In an experiment, Brian Krebs of Krebs on Security, sought to see how easy it would be to obtain the full address histories and social security numbers of all 13 members of the U.S. Senate Commerce Committee Subcommittee on Consumer Protection, Product Safety and Insurance. He only needed to go to two identity theft service sites to obtain them all, as well as the same information about the head of the Federal Trade Commission and the Consumer Financial Protection Bureau. If their information is up for purchase by criminals, how could we possibly imagine that any of the rest of ours is safe? Despite issues like this, the industry has been consistently adamant that they don’t need any further oversight or transparency.

When the Federal Trade Commission proposed a centralized list of data brokers that consumers might look over to better understand the market, Experian replied that this would ‘have the unintended effect of confusing consumers and eroding trust in e-commerce.’ One has to wonder why Experian believes that giving consumers more information about the industry’s practices would harm public trust of the means of data collection. Personally, I can’t ever recall losing trust in someone when I found out that they were acting honestly and benevolently. Indeed, the company even acknowledges in the same statement that there are ‘literally dozens and dozens of smaller data providers with long histories of questionable practices’, which is where Experian says the FTC needs to focus its efforts.

Experian’s purchase of Court Ventures

Experian is very well versed in smaller data providers with questionable practices. After all, they bought one.

Experian meeting roomSpecifically they had acquired Court Ventures, a court records broker who had been providing direct access to sensitive personal data (including social security numbers and bank information) on over 200 million Americans to the identity theft marketplace Superget.info. Experian VP of Government Affairs and Public Policy Tony Hadley testified to congress in 2014 that the Secret Service notified the company of their subsidiaries criminal activities nine months after Experian acquired them, and apparently Experian’s due diligence had failed to scrutinize the monthly wire transfers Court Ventures was receiving from Singapore. Regarding Court Ventures, Hadley testified ‘We were a victim, and scammed by this person.’

Just a few months earlier Hadley had testified before the same committee that ‘Experian shares data responsibly—by carefully safeguarding compliance with all privacy and consumer protection laws and industry self-regulatory standards, advancing and observing industry best practices, and establishing and monitoring adherence to our own corporate policies and practices.’

Despite the clear failure of these safeguards, Experian and the rest of the data broker industry continue to argue that they are sufficient, resisting all calls for further transparency and accountability.

The national security implications of the information that data brokers retain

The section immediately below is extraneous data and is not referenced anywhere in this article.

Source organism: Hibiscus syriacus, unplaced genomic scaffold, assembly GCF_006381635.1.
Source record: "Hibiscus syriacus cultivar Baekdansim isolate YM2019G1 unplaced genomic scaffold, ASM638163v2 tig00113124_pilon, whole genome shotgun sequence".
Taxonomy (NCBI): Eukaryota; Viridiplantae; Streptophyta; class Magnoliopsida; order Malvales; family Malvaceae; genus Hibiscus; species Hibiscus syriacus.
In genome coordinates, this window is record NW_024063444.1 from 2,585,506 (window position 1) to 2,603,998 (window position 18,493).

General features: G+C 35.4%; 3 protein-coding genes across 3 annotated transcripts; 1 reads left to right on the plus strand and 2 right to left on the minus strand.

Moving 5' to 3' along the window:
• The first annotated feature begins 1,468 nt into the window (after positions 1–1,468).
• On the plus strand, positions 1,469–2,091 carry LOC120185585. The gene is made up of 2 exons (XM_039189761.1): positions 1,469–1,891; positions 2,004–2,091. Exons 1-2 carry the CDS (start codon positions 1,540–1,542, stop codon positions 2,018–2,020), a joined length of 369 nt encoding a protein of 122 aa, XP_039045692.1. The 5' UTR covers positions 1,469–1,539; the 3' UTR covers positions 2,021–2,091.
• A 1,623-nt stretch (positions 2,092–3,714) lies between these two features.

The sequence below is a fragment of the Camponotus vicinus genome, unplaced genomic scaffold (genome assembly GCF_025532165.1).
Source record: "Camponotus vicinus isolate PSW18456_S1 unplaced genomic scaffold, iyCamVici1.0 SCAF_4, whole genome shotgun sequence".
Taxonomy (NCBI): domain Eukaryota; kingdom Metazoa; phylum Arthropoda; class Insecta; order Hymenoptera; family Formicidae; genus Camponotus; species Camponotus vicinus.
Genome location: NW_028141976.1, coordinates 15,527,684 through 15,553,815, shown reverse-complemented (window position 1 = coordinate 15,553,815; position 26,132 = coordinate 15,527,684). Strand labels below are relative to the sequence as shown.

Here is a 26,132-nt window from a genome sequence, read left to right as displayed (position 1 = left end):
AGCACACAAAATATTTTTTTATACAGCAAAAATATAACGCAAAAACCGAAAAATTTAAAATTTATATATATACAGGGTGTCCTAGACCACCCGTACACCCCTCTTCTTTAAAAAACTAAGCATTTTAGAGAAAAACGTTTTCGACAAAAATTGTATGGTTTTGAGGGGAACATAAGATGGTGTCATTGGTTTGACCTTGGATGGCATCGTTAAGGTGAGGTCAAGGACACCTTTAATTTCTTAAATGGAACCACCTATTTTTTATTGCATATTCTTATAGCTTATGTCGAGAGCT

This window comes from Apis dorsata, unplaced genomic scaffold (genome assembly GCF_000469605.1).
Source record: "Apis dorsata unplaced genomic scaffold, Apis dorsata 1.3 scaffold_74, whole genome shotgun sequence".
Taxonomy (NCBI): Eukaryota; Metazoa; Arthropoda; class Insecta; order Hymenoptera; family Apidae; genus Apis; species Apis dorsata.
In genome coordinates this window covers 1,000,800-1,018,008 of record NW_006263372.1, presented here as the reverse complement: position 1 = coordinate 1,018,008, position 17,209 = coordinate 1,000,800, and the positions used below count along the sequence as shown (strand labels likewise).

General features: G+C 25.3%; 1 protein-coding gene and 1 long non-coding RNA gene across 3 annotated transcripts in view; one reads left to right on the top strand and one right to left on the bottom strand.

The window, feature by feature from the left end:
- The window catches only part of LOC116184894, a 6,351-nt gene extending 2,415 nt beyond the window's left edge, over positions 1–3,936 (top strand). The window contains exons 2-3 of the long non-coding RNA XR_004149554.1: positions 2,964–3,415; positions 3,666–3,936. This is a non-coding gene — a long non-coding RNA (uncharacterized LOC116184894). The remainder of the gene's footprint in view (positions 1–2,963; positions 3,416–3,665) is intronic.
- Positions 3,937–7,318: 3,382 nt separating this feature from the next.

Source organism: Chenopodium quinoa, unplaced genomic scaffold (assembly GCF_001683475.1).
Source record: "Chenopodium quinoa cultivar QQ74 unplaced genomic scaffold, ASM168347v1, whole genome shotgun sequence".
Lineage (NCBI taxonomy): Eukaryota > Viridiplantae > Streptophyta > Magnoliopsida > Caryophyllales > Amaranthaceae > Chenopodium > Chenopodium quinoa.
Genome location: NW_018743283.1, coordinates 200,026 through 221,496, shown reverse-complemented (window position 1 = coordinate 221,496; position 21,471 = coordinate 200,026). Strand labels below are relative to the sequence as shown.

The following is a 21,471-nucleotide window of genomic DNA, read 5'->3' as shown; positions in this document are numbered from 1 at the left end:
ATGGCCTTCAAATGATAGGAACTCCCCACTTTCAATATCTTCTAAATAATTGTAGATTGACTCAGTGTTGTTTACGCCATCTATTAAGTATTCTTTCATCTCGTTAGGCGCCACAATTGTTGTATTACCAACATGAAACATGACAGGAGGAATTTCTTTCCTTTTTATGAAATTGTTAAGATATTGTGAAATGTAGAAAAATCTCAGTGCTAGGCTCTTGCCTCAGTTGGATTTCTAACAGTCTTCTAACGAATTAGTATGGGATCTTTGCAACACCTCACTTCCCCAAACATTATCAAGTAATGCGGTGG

The current lack of oversight not only allows criminals and arguably private companies to abuse personal data, but it may pose a national security threat. The recently revealed Chinese breach of a U.S. government database of 4.1 million employees is just part of a series of cyber-breaches (originating in China) of personal information databases including the theft of 80 million Social Security records and the breach of travel records database of United Airlines of travel records. U.S. officials and analysts conclude that the breaches are part of a Chinese campaign to build a massive database on U.S. citizens, the most obvious application being for espionage.

The current opaque data broker market could allow China and other governments to simply buy the information they want without having to steal it, particularly as the models for extrapolating data become ever more accurate.

Before we start rounding up angry mobs to storm the databases where our records are kept, however, let’s acknowledge that data brokers provide tangible benefits to all of us.

While I might find it slightly unsettling that Google Maps tells me the locations of where I live, work, and am about to go to a party, without my having to ask, it is convenient. While tailored advertising might sound manipulative, Amazon’s ‘You May Also Like’ has led me to many great books that I would have overlooked. Beyond clear examples of personal data analysis providing conveniences like this, we all indirectly benefit from it making institutions more efficient and keeping costs down.

Unfortunately, data brokers have learned that becoming more transparent opens them up to backlash by a public that still isn’t particularly aware of how much data is available about them and what’s being done with it, and so reacts to any such revelations with shock, confusion, and panic. Fear of such a backlash encourages these companies to remain in the shadows. Naturally, this only further fosters public ignorance and mistrust, which only makes it worse when the public gets a glimpse of what’s going on.

The cycle of mistrust keeps brokers operating what amounts to a black market for personal data. Black markets aren’t known for the integrity of their participants. They aren’t known for their efficiency or reliability either, so even the data brokers are suffering from the current state of affairs.

If we are to break the cycle, we need an open dialogue about how data is to be used.